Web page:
Forgive Us Our Trespasses

Dharmakeerti (Dr Usha Sundaram), Bangalore

Kshama was sitting on the edge of her chair, her hair tightly tied behind, and beads of sweat on her furrowed brow. She looked like a tired old woman, as if all the fight had gone out of her. Her body and mind performed actions long since out of her control. Her sons, one a doctor and the other a chartered accountant, sat by her glancing at their watches from time to time. They could not be late for their work, and this 'additional burden' of looking after a tiresome mother had upset their routine.

Kshama was a god-fearing woman in her forties, brought up in an orthodox religious family. She had been performing her pooja and holding the household together very assiduously till three months ago. The house was always spic and span - so clean that it was more of a museum than a home, and her children had grown to respect that sense of order and tidiness.

Six months ago she came to me. She had found a letter in her daughter's notebook written by a boy, her college mate. While she had spoken privately to the girl, who promised to have nothing more to do with her friend, Kshama had not mentioned this to her sons fearing their wrath against their younger sister. Three months later another letter was discovered, and this time by a brother. While beating her, the brothers asked their mother if she knew about the liaison. In an attempt to protect her daughter, the mother took a vow in her pooja room that she was innocent of the whole thing.

The damage is done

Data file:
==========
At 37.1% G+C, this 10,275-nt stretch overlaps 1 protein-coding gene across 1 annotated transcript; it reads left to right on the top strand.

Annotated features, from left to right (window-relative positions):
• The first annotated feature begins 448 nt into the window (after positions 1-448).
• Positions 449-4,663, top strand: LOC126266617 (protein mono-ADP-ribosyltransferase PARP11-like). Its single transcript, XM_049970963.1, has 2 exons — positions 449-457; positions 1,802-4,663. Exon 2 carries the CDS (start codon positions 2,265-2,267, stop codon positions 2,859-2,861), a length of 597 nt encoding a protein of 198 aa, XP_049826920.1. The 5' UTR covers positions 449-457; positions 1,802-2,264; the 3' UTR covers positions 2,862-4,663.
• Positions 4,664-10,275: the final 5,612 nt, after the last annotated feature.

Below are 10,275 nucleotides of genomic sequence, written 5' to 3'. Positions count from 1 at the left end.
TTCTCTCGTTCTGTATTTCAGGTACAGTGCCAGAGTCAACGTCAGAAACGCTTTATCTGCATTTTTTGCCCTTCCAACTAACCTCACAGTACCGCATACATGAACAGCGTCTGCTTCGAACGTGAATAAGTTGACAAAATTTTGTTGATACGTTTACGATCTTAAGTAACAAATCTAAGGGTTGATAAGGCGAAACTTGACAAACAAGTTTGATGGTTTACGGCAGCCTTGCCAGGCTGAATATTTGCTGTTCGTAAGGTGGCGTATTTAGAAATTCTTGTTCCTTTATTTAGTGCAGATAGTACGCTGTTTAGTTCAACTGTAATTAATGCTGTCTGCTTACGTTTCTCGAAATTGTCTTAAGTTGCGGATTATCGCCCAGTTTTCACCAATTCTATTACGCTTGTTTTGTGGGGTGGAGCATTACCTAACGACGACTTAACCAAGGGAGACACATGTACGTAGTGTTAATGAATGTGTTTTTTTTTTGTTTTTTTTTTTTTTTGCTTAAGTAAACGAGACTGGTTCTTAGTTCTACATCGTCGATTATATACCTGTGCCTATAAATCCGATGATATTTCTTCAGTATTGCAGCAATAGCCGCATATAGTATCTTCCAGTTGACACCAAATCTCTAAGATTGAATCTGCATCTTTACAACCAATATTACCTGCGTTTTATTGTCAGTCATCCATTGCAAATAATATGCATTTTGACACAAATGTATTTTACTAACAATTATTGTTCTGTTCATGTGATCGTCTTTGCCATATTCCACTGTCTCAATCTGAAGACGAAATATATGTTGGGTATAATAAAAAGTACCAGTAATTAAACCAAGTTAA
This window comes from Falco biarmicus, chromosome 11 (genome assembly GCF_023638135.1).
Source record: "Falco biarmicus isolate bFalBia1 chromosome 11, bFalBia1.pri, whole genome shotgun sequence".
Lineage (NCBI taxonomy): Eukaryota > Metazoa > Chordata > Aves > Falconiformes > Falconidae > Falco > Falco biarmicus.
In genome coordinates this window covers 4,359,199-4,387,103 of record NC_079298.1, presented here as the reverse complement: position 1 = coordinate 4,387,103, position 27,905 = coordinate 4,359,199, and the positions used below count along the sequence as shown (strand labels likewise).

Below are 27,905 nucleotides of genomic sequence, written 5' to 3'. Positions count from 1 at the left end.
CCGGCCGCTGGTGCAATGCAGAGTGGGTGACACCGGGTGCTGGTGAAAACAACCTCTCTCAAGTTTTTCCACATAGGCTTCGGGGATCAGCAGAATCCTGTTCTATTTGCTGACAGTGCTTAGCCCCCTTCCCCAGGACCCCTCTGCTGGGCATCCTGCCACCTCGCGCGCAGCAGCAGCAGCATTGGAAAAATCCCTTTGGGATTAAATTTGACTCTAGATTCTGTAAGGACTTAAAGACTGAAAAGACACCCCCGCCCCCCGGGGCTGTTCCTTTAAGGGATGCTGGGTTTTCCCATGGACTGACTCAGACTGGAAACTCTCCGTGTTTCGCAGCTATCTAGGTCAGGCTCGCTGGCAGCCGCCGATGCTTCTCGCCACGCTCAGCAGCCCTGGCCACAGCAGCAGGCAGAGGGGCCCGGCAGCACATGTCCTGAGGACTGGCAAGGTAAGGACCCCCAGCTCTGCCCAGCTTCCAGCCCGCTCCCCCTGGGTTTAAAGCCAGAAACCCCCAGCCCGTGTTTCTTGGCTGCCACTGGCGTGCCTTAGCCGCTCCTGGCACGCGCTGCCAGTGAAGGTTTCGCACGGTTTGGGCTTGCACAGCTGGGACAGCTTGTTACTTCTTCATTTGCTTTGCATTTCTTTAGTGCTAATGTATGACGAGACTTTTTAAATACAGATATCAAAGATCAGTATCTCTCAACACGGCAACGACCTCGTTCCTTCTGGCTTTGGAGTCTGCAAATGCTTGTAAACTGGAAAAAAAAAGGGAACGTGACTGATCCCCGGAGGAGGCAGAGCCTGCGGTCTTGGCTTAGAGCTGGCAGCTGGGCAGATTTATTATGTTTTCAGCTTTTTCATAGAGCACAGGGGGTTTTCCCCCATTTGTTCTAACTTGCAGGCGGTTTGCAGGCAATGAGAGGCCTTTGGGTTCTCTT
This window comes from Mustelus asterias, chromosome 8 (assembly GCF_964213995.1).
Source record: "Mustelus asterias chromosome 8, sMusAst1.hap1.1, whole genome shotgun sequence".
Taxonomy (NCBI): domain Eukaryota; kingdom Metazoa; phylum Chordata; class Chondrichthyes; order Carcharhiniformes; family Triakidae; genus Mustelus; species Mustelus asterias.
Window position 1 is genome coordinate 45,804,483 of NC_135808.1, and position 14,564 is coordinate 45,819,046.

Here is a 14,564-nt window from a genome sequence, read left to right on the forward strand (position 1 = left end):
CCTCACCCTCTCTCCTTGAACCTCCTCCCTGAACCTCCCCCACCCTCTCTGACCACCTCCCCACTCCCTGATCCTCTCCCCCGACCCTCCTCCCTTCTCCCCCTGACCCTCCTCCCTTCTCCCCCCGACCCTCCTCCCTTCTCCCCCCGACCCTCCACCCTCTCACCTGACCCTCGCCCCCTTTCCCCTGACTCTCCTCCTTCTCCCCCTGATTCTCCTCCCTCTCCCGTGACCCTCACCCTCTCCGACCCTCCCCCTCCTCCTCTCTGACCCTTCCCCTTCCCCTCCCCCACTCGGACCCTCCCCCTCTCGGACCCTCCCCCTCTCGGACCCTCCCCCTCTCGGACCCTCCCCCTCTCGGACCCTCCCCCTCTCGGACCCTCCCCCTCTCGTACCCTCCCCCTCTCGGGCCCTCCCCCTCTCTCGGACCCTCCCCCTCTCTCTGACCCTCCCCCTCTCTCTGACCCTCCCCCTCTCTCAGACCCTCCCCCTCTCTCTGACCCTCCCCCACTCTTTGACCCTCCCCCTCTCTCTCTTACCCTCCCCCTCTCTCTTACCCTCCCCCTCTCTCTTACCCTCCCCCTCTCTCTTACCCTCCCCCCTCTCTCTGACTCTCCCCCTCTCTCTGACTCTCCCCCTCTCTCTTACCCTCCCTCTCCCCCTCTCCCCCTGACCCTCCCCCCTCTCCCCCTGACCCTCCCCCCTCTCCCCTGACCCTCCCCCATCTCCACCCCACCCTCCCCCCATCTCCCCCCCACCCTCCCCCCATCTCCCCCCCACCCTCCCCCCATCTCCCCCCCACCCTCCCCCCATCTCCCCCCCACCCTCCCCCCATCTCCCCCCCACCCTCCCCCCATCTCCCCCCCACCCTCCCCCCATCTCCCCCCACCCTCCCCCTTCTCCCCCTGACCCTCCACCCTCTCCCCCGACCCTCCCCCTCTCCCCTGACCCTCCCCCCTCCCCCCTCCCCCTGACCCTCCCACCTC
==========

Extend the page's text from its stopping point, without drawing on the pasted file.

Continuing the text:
Since then she was found to be restless, washing her hands 30 to 35 times a day. The quality of her work deteriorated. She did not feel hungry any more. She lay awake at night tossing and turning. Every time she touched an object in the house she would go and wash. She bathed several times every day. As the washing increased she kept on saying, 'I have sinned, I have sinned.'

The children who had grown to take it for granted that food would be served on time and the house kept neat and tidy, now found it a burden to look after themselves, let alone their mother. Meanwhile Kshama, knowing that her actions were beyond her control, turned from confusion to despair. She did not want to wash herself so often but felt compelled to do so to stop a mounting anxiety that came on if she did not.

'We have told her that she was wrong in shielding our sister. What is the use of being upset? The damage is already done,' said both the sons independently. How pompous they sounded in their self-righteousness! Here she was- anxious, suffering, helpless. She who had taken them in her lap when they, in their childhood ignorance, had made mistakes; who had held their hands as they learned to walk stumbling at every step; often, had she not laughed as they fumbled with their food, learning to eat on their own, supporting and encouraging them!

Today they had stood apart, weighed her love and condemned her. Kshama stood alone in her anguish; she had already judged and condemned herself, long before her sons had. She had 'sinned before God' and needed to be punished. The hand that had taken the vow was defiled and no amount of washing could wash the dirt off it. The dirt was in her heart. All of us project on to the 'Ishta Devata' (chosen deity) our own personality. Her God was one who was clean, meticulous, could not tolerate dirt and would punish the wicked. She had passed this attitude on to her children and they reacted the way they had learned to - with punition.

Mending the split

She was what we call an obsessive compulsive neurotic and this is one of the toughest among psychiatric cases to be treated by conventional methods. She had internalised a stern God and was punishing herself continuously. When she asked me whether I did not agree with her that she needed punishment, I said 'To me God is compassionate. He does not hate, he loves. And love is not just forgiving, love accepts.'